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Dec 16

Managing your business cash flow over the holiday period

Posted by Paola Coco on Sunday, December 16, 2018



December is usually the busiest time of the year for retail and hospitality businesses. But businesses in other sectors often find that their sales slowdown and their customers stop paying them for a few months. So cash flow dries up.

Whether your business is large or small, well-established or in start-up mode, you need to take a planned approach to managing cashflow during the holiday season. Here are few tips for keeping on top of cashflow management during the Christmas/New Year holiday period.
1. KEEP INVOICING IN THE LEAD UP TO CHRISTMAS
Don’t let your business admin slip in the rushed lead-up to Christmas. This is the most important time of the year to stay on top of your invoicing. You may find that many customers will be slow to pay because their businesses are closed over the Christmas period.
2. SET CLEAR EXPECTATIONS WITH YOUR CUSTOMERS
Be clear with your customers that you expect them to pay within the pre-arranged credit terms over the Christmas period. Phone regular slow payers a few days before payment is due to confirm that they’ll be paying on time. The phone is always a more effective method than email. If you’re not comfortable having this conversation with your customers, your accountant or bookkeeper may be able to assist.
3. SERVICE BUSINESS – OFFER A DISCOUNT FOR THE “QUIET TIME”
If your business is usually quiet in January, why not offer your clients a 10% discount if they book you in for January? Why not offer them a 15% discount if they also refer a neighbour or a friend? Set whatever discount amounts work for you. This is the thing: A strategy like this will keep your business busy and some cash coming through during the usually quiet period.
4. USE THE QUIET TIME TO WORK ON YOUR BUSINESS
If sales are a little slow in the lead-up to Christmas, use the time wisely to hit the ground running in the new year.
The pre-Christmas slowdown is a great time to work through the to-do list you’ve been compiling all year. This might include taking a thorough inventory, searching for more suitable lending alternatives, completing a comprehensive competitor analysis or researching the market for new products and suppliers.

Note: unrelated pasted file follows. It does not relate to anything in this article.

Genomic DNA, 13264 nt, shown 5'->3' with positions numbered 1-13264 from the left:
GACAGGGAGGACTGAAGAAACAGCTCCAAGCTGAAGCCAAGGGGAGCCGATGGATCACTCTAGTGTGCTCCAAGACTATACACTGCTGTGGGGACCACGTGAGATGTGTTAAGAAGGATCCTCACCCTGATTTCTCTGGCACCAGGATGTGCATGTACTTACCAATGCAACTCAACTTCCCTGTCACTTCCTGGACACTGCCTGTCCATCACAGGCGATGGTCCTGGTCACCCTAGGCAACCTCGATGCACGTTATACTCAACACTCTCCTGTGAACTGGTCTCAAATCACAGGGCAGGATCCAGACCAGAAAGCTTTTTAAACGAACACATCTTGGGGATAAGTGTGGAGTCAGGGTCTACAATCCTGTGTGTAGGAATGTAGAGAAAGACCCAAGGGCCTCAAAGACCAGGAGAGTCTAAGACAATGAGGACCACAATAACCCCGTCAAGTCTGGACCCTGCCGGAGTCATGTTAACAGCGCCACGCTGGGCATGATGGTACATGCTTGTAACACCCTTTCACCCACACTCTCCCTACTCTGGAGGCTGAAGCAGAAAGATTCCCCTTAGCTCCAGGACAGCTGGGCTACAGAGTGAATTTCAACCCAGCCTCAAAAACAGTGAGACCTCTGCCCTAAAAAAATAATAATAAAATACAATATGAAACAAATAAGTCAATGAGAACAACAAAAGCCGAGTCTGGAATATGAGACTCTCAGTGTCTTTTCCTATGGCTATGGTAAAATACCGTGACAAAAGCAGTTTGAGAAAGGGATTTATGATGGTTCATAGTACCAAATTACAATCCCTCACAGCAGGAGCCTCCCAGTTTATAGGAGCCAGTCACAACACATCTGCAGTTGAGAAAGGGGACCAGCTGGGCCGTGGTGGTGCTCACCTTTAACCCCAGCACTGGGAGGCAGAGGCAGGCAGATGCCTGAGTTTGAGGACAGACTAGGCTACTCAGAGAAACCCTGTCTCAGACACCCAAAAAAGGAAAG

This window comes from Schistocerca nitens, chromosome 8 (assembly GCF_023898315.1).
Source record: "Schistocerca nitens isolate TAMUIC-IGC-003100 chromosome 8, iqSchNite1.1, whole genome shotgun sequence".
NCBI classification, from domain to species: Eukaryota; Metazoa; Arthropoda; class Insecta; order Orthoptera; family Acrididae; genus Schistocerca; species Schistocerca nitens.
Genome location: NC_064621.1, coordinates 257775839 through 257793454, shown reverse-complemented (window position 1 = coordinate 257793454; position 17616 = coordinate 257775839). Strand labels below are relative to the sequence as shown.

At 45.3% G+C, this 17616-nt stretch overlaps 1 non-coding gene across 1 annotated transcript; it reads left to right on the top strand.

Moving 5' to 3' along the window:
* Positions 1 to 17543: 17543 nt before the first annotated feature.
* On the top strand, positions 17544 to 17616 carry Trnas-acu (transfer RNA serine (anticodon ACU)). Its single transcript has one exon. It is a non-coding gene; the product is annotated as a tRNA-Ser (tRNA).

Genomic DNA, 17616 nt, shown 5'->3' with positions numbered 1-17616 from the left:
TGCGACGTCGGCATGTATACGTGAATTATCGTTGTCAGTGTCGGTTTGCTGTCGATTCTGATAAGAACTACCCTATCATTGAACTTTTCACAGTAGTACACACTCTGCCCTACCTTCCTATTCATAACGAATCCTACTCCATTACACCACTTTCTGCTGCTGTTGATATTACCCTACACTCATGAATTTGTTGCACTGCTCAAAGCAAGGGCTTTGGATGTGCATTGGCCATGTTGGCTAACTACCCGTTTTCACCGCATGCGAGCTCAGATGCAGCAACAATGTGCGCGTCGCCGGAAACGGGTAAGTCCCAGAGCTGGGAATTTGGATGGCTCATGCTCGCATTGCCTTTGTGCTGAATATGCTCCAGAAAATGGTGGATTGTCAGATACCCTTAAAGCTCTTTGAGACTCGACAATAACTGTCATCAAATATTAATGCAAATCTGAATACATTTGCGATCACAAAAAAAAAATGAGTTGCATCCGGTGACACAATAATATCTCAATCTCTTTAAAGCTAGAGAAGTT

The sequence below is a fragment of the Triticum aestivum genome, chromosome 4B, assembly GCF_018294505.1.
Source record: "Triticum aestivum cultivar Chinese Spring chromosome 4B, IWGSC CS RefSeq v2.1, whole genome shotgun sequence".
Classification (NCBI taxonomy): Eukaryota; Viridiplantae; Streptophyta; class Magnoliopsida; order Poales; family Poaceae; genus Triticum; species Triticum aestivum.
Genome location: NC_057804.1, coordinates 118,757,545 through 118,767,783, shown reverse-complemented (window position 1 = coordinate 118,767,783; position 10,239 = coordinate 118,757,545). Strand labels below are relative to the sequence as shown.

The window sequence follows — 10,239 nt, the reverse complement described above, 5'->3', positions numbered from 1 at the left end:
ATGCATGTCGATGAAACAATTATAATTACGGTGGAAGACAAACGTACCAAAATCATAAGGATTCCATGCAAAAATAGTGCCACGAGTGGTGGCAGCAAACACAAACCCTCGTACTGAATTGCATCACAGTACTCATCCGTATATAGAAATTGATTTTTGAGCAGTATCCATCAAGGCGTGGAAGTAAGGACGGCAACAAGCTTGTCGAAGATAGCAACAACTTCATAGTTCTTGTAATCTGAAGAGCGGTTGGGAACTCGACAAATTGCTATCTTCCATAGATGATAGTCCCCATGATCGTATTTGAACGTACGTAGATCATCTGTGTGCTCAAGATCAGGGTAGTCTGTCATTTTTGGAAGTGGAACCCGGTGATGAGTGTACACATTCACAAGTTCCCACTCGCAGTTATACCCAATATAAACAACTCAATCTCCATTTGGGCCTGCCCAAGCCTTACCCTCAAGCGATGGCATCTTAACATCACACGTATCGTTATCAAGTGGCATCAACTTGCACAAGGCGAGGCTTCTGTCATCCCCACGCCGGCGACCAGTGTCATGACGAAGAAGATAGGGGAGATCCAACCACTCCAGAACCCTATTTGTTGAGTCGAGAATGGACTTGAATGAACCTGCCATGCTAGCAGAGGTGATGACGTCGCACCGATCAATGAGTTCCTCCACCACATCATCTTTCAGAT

WANT TO TALK?
Feel free to contact our office anytime by phone or email – We can’t wait to provide you with better advice now for a beautiful future!

Written by 
Paola Coco
Senior CPA, Accountant
By The Numbers Accounting

Dec 10

What do you need to know when hiring working holiday makers?

Posted by Carolina Areiza on Monday, December 10, 2018




A
s you might have heard already, working holiday makers need to pay higher tax rates, which means changes in withholding amounts for employers. The ATO has been checking files and data matching this information with the Payment Summaries. 

When hiring a new worker from overseas, you need to make sure you know their visa status and number before you enter them into Payroll. Usually, they have either a confirmation email from Home Affairs or an app called myVEVO with this information. There you can check the correct status and, proceed to mark the residency status in Xero properly. Once set in the employee file in Xero Payroll, the employee’s PAYG withholding will update automatically for you and tax them correctly. 

Now, here is the fun bit, working out which category to choose.  The categories that Xero use, in accordance with the tax law are:

  • Foreign Resident: People who are holidaying in Australia or visiting for less than 6 months that do not intend to migrate to Australia or to study long term here. Typically, we can say that everyone who holds a Visa Subclass 600 is a foreign resident.
  • Working Holiday Maker: These are people that are under the Visas 417 and 462.
  • Australian Resident: Every Australian or New Zealander or even temporary residents* that are not in the previous categories. 
* Temporary residents are those on student visas and graduate visas. They are residents for tax purposes, even though they’re not technically a resident of Australia for Immigration purposes.

What to do next? After doing this, if you have anyone in the working holiday makers category, you MUST notify the ATO and be registered as employer of working holiday makers. 

The most common industry affect by these changes are hospitality, but other industries that might be affect are tourism business, farming, businesses with seasonal workers.

But do not worry, we’re here to help you with this. Give us a call at BTNA and we’ll organise everything with the ATO and make sure your registration is completed. 

Do not hesitate to contact us if you need any further information regarding this topic, we’re only a phone call away!

Written by
Carolina Areiza
Senior Accountant
By The Numbers Accounting